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E-MAIL management comes of age

Just when knowledge workers thought IT might be getting a handle on managing burgeoning e-mail, instant messaging (IM) and other content, the goal line keeps moving. There is not only an ever-expanding amount of content, but also it is coming from a greater variety of sources, and new requirements for capture and classification of live content are arising from regulation, litigation and governance demands.

“There’s an explosion of content from blogs, wikis, Web meetings, voice over IP, collaboration systems, e-mail and IM, and it’s causing chaos in the enterprise,” says T.M. Ravi, president and CEO of Mimosa Systems. “The bigger problem is not simply storage, but that this content is fragmented in various repositories, causing higher storage and access costs. Then you have increased security, legal and compliance issues on top of it all.”

E-mail management (EMM) has rapidly evolved from simple archiving of IMs, e-mails and attachments to a compliance and records solution that lies at the nexus of e-mail archiving, enterprise content management, electronic records management and e-discovery.

Those demands have IT managers running into the arms of new technology content management firms like Mimosa, which provides a suite for capture and archiving of live content. Mimosa has experienced rapid growth—to 130-plus employees since shipping its first software license less than two years ago. The company has added nearly 100 new customers in the past year and counts a 56,000-seat installation at Affiliated Computer Services (ACS), as well as Sears and AAA as major customers.

Vendors competing in the EMM marketplace offer both hosted and in-house alternatives. Some of the larger and more active players range from A to Z and include AXS-One, Zantaz, ZipLip and ZyLAB, as well as Fortiva, MessageSolution, Postini and Sherpa Software. ECM vendors like Open Text, Hyland and Stellent (recently acquired by Oracle), IBM and Optical Image Technology have offerings too.

But the established leaders in this marketplace are certainly Symantec and EMC, both of which have strong roots in e-mail archiving and storage management. According to Art Gilliand, senior director of product marketing at Symantec, its Enterprise Vault product (obtained in the Veritas acquisition, and previously from U.K.-based KVS) has over 4,500 customers and manages more than 8 million e-mail mailboxes. Pressures in the marketplace for the capture of live content have caused Symantec to broaden its product mix with Information Foundation 2007, which connects to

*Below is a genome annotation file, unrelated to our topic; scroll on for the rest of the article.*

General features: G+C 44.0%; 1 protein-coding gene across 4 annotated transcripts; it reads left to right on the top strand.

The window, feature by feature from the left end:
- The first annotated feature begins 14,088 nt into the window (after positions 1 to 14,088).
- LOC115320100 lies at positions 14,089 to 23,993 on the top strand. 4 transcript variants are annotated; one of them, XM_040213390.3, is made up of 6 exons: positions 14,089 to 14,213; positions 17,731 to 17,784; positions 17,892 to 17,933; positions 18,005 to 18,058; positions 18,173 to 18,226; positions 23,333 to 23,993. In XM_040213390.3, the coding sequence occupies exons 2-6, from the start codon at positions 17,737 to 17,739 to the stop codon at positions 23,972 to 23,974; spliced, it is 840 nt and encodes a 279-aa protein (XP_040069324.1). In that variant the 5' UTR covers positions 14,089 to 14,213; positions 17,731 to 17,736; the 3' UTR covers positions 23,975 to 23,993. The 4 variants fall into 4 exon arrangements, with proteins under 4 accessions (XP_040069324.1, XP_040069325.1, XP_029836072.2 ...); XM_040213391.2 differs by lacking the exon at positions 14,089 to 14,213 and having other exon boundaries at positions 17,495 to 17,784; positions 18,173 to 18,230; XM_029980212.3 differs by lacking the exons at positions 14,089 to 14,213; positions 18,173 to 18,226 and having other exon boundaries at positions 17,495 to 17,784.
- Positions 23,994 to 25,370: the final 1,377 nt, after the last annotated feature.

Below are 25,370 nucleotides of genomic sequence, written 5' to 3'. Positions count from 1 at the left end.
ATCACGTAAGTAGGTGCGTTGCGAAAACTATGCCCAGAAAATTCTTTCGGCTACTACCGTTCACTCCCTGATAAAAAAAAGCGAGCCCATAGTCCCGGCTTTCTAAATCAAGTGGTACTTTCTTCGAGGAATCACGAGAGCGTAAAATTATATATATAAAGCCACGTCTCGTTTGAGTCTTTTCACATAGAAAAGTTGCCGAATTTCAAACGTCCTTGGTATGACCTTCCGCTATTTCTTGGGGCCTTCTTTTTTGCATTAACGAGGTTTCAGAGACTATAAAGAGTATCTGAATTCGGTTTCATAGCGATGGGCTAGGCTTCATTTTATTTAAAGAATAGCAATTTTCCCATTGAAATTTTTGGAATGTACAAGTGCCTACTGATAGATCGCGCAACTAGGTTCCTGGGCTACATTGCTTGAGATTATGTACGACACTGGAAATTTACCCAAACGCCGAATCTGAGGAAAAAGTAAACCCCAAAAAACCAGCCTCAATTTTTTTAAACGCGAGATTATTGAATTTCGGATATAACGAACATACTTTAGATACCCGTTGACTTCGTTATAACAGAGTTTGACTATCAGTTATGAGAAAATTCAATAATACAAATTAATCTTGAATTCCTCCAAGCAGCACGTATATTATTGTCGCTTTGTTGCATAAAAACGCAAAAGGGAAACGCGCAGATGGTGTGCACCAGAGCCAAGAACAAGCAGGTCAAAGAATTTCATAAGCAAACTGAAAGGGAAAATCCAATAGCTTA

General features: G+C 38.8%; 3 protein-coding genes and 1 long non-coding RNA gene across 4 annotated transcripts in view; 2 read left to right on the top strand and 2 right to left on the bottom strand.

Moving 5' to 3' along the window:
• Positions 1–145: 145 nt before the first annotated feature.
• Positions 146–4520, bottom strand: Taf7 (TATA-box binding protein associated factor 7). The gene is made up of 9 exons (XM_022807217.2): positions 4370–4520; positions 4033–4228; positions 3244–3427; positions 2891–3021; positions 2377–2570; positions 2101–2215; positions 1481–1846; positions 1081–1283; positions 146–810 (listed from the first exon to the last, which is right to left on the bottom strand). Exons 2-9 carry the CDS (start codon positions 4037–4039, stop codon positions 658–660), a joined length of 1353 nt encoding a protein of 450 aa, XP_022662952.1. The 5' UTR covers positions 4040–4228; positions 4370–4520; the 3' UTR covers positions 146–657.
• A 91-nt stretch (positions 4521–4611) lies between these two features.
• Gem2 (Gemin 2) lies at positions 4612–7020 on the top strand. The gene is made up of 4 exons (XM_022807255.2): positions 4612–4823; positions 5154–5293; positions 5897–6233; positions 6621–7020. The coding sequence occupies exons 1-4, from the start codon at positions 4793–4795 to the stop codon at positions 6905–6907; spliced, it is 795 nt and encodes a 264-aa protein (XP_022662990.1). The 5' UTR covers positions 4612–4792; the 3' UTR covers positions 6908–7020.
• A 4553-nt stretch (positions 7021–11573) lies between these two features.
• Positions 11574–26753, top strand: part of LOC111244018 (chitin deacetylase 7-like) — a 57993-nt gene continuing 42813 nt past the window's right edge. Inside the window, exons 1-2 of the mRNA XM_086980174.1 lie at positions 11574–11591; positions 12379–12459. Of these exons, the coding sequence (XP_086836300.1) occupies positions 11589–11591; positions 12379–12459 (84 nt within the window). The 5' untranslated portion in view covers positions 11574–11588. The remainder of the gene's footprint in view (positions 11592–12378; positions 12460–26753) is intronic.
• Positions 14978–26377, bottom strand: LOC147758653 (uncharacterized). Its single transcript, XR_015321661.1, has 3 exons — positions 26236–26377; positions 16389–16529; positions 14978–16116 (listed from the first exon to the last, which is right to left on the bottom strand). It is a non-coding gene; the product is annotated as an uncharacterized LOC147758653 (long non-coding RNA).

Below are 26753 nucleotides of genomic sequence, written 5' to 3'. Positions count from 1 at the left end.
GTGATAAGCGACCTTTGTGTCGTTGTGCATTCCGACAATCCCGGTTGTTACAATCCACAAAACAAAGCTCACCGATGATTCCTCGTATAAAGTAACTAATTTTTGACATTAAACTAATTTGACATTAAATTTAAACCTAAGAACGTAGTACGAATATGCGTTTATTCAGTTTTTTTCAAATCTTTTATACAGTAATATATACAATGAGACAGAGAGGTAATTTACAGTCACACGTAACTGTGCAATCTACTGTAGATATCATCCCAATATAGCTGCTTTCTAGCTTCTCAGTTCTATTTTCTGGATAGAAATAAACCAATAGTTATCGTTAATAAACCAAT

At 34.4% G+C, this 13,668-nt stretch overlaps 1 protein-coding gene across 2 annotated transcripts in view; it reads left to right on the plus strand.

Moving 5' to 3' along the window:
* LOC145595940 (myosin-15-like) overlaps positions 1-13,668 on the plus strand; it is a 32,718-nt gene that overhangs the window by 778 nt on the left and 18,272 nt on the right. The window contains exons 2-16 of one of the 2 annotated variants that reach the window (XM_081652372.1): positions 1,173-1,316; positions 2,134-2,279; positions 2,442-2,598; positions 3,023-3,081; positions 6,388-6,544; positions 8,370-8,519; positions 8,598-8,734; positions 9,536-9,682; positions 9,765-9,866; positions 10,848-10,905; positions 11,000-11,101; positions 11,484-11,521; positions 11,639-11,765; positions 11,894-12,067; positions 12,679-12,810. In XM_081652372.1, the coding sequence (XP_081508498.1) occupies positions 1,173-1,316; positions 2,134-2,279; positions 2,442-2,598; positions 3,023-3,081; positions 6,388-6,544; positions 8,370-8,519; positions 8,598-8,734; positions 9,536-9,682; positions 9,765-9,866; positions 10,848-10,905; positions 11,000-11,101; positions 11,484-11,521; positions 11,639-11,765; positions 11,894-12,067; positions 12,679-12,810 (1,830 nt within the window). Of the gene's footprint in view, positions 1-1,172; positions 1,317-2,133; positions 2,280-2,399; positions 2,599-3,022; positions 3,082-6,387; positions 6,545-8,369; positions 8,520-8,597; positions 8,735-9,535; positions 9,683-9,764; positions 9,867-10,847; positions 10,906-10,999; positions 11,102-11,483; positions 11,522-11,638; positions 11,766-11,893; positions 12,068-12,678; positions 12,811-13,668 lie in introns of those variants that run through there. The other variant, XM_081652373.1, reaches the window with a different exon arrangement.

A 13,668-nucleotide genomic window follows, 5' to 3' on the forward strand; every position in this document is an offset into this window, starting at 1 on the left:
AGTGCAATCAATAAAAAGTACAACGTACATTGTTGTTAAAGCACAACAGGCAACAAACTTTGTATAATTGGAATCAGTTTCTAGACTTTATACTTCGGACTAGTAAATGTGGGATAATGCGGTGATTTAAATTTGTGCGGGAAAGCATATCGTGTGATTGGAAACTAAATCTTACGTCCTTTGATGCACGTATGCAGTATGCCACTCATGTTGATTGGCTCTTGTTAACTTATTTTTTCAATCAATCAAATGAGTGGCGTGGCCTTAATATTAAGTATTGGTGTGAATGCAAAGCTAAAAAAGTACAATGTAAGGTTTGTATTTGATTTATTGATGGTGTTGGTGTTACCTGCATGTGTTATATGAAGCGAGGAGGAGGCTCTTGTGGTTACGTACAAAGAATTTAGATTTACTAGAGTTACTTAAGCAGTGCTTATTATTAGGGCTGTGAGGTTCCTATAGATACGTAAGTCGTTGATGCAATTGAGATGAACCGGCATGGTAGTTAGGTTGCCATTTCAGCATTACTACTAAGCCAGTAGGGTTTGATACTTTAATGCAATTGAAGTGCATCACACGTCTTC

Enterprise Vault.

EMC, Symantec’s challenger in the EMM marketplace, has about half as many organizations using its E-mailXtender family of products vs. Symantec’s Enterprise Vault, according to Stewart Noyce, senior manager of product marketing at EMC. Noyce has noted some key trends over the past year. “Initially, organizations looked for storage savings and optimization. Increasingly, they are demanding journaling of content, records management and e-discovery capabilities,” he says.

Which brings us to the hammer that’s driving growth in the EMM marketplace: the new Federal Rules of Civil Procedure (FRCP), which went into effect in December 2006. There’s nothing like a new governmental mandate to heat up an already exploding marketplace! Just when large firms have gotten their arms around SOX and HIPAA, a new requirement enters the picture to further fuel the need for EMM software.

“Firms knew it was coming so they stepped up implementations over the past year,” Noyce adds.

The new amendments to the FRCP address cost and format issues for the production of electronically generated information during the discovery process. But more important, they require that firms establish and follow policies for the preservation (and destruction) of e-mail and other electronically generated information—and to be able to prove they do. They must be able to instantly put a “litigation hold” on electronic information once they can “reasonably anticipate” litigation, to ensure that it is preserved adequately as the discovery process proceeds.

But there’s something entirely new that has hit the marketplace, causing records managers to scurry. Just when the courts try to formulate rules for electronically created evidence, a new technology has broken into the marketplace for “recordless” e-mail, which goes beyond simple e-mail encryption and wipes clean any trace of an e-mail exchange—forever.
Vaporware from NY-based Void Communications (vaporstream.com) uses a new technology to stream encrypted e-mail, called VaporStream. Once a message is read, it disappears without a trace.

“It really comes down to having the ability to collaborate with confidentiality. It’s a First Amendment right,” says CEO Joe Collins Jr.

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